“This work is exciting as it shows that we are able to use machine learning and a novel robotic platform to understand the system in ways that cannot be done using conventional laboratory methods, including the discovery of ‘swarm’ like group behaviour of the droplets, akin to flocking birds,” said Cronin.

“Achieving lifelike behaviours such as this are important in our mission to make new lifeforms, and these droplets may be considered ‘protocells’ – simplified models of living cells.”

One of the oil droplets created by the robot

The research, which is published today in the journal PNAS, is one of several research projects being undertaken by Cronin and his team within the field of artificial lifeforms.

While the overarching goal is moving towards the creation of lifeforms using new and unprecedented building blocks, the research may also have more immediate potential applications.

The team believes that their work could also have applications in several practical areas, including the development of new methods for drug delivery or even innovative materials with functional properties.

Mac spyware stole millions of user images

A criminal case brought against a man from Ohio, US has shed more light on a piece of Mac malware, dubbed Fruitfly, that was used to surreptitiously turn on cameras and microphones, take and download screenshots, log keystrokes, and steal tax and medical records, photographs, internet searches, and bank transactions from users.

Source: Ars Technica

Drone swarm attack strikes Russian military bases

Russia's Ministry of Defence claims its forces in Syria were attacked a week ago by a swarm of home-made drones. According to Russia's MoD Russian forces at the Khmeimim air base and Tartus naval facility "successfully warded off a terrorist attack with massive application of unmanned aerial vehicles (UAVs)"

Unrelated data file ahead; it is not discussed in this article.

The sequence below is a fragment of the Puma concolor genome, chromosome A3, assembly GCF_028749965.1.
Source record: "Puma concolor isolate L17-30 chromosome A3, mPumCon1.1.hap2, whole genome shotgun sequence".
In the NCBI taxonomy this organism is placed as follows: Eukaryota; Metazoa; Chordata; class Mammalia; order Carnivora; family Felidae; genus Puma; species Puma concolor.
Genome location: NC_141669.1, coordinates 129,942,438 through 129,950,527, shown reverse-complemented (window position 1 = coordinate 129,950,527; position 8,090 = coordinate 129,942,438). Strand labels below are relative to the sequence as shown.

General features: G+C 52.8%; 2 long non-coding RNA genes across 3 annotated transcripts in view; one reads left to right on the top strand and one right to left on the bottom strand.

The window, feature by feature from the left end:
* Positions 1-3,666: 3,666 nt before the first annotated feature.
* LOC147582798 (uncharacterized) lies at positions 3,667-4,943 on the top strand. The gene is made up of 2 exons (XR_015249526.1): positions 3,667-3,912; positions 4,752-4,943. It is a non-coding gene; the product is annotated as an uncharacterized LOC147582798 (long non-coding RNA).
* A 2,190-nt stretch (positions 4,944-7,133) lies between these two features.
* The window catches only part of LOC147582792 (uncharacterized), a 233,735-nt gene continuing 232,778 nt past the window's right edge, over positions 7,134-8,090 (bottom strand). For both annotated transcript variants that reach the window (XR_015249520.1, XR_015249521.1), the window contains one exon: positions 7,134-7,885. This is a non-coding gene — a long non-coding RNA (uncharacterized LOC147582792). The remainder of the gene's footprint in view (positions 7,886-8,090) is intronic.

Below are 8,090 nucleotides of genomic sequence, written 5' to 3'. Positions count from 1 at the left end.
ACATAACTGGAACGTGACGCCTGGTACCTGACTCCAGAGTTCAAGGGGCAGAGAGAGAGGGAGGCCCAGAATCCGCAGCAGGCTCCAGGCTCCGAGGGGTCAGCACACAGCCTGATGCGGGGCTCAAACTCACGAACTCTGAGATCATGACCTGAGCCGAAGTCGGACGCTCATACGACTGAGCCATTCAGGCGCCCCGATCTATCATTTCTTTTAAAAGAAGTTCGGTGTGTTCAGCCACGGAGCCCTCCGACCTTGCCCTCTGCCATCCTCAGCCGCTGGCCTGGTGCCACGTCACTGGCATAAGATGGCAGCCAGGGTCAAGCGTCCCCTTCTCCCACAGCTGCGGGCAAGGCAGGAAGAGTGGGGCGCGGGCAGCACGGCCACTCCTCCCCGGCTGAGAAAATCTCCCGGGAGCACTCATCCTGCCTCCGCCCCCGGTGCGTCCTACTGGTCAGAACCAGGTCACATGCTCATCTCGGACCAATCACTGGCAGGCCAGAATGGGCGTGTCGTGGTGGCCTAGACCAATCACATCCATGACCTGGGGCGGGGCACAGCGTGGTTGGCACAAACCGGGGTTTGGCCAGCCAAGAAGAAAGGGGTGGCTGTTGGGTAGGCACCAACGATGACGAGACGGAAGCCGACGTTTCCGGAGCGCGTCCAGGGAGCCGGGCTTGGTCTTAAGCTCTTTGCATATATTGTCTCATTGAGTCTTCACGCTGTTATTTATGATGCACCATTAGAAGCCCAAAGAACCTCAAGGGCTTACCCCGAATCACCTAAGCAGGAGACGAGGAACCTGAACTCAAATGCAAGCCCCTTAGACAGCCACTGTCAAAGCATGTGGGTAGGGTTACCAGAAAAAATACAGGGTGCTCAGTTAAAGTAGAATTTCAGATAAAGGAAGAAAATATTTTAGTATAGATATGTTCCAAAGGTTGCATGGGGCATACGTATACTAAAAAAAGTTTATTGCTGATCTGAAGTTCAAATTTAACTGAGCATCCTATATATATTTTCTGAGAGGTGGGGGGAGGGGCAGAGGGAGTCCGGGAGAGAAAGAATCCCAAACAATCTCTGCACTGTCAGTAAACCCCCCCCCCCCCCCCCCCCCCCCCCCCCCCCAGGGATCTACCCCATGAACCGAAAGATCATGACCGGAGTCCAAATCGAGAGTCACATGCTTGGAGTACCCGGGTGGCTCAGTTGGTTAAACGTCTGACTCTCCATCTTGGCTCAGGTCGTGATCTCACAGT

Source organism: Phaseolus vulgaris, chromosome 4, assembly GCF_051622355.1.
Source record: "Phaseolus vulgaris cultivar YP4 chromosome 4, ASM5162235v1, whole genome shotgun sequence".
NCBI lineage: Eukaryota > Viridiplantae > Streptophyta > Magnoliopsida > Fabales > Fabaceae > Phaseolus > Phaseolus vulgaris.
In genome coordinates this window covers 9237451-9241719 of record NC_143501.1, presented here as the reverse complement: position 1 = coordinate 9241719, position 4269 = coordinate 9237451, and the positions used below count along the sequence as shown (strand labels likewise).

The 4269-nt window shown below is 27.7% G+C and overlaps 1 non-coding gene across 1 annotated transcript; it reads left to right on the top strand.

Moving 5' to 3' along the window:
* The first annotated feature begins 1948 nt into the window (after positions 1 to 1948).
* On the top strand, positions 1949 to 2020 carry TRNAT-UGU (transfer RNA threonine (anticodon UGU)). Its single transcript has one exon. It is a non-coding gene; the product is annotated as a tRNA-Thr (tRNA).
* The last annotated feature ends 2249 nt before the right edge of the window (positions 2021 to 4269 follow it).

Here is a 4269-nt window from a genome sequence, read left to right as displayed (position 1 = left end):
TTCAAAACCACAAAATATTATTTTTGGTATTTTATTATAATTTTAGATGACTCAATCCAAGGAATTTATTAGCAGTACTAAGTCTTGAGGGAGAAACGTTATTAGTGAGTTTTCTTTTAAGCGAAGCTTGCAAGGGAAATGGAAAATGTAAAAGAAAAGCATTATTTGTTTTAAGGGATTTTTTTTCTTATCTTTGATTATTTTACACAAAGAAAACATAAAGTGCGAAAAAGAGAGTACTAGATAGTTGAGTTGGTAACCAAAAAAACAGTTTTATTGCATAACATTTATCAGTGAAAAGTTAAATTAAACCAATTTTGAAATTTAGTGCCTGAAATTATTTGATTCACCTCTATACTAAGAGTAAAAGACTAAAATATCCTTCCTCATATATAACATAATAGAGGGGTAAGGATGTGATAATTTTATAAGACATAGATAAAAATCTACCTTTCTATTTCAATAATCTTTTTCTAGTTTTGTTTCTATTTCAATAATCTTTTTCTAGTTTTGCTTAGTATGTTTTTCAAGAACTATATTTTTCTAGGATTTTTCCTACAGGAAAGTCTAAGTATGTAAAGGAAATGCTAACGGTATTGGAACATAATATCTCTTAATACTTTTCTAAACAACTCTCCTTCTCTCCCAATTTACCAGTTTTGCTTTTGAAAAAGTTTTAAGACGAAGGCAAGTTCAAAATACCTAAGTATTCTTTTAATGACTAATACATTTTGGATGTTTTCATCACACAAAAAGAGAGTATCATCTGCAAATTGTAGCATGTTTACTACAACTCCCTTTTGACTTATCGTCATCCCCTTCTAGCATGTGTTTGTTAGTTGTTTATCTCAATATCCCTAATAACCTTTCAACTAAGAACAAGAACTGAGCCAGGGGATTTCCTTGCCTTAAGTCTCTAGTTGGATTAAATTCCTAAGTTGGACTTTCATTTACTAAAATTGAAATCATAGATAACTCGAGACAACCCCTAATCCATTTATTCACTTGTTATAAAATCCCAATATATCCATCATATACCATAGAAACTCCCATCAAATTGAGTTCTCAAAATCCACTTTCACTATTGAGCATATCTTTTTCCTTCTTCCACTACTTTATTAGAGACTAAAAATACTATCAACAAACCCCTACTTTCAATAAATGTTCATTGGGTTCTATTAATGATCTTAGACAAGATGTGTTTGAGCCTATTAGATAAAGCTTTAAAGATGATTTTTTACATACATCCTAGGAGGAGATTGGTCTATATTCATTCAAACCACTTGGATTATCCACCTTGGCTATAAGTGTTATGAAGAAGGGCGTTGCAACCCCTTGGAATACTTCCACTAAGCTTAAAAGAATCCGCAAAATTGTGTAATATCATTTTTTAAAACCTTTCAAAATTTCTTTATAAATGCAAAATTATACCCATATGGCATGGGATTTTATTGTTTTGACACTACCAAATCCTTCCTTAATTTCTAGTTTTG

Source: Science Alert

Las Vegas strip club employs robot strippers

A Las Vegas strip club has flown in robot strippers from London to 'perform' at the club during CES. Sapphire Las Vegas strip club managing partner Peter Feinstein said that he employed the robots because the demographics of CES have changed and the traditional female strippers aren’t enough to lure a crowd to the club anymore.

Source: Daily Beast

GM to make driverless cars without steering wheels or pedals by 2019

General Motors has announced it plans to mass-produce self-driving cars without traditional controls like steering wheels and pedals by 2019. “It’s a pretty exciting moment in the history of the path to wide scale [autonomous vehicle] deployment and having the first production car with no driver controls,” GM President Dan Ammann told The Verge.

Source: The Verge

Russia-linked hackers "Fancy Bears" target the IOC

Following Russia's ban from the upcoming 2018 Winter Olympics, the Russia-linked hacking group "Fancy Bears" has published a set of apparently stolen emails, which purportedly belong to officials from the International Olympic Committee, the United States Olympic Committee, and third-party groups associated with the organisations.

Source: Wired

Scientists discover ice cliffs on Mars

Using images provided by the Mars Reconnaissance Orbiter, scientists have described how steep cliffs, up to 100 meters tall, made of what appears to be nearly pure ice indicate that large deposits of ice may also be located in nearby underground deposits. The discovery has been described as “very exciting” for potential human bases.

Source: Science Mag